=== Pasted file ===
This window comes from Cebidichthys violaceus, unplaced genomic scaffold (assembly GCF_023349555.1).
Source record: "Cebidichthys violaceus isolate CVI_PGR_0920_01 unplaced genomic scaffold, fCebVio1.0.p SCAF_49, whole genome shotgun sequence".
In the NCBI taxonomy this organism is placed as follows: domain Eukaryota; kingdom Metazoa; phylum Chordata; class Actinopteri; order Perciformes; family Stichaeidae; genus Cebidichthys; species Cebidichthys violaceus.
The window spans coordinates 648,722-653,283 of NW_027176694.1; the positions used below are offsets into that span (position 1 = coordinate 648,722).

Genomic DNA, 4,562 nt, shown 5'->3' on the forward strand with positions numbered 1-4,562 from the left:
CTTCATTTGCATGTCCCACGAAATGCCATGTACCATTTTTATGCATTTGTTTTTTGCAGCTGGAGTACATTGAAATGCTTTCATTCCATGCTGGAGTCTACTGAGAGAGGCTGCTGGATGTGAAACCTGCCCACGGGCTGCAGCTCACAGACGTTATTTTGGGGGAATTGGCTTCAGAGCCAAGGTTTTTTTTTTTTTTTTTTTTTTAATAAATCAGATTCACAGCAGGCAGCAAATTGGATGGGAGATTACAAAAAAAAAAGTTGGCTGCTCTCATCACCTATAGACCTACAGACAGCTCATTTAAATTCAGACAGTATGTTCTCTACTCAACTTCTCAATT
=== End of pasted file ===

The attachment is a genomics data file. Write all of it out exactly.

This window comes from Cebidichthys violaceus, unplaced genomic scaffold (assembly GCF_023349555.1).
Source record: "Cebidichthys violaceus isolate CVI_PGR_0920_01 unplaced genomic scaffold, fCebVio1.0.p SCAF_49, whole genome shotgun sequence".
In the NCBI taxonomy this organism is placed as follows: domain Eukaryota; kingdom Metazoa; phylum Chordata; class Actinopteri; order Perciformes; family Stichaeidae; genus Cebidichthys; species Cebidichthys violaceus.
The window spans coordinates 648,722-653,283 of NW_027176694.1; the positions used below are offsets into that span (position 1 = coordinate 648,722).

Genomic DNA, 4,562 nt, shown 5'->3' on the forward strand with positions numbered 1-4,562 from the left:
CTTCATTTGCATGTCCCACGAAATGCCATGTACCATTTTTATGCATTTGTTTTTTGCAGCTGGAGTACATTGAAATGCTTTCATTCCATGCTGGAGTCTACTGAGAGAGGCTGCTGGATGTGAAACCTGCCCACGGGCTGCAGCTCACAGACGTTATTTTGGGGGAATTGGCTTCAGAGCCAAGGTTTTTTTTTTTTTTTTTTTTTTAATAAATCAGATTCACAGCAGGCAGCAAATTGGATGGGAGATTACAAAAAAAAAAGTTGGCTGCTCTCATCACCTATAGACCTACAGACAGCTCATTTAAATTCAGACAGTATGTTCTCTACTCAACTTCTCAATT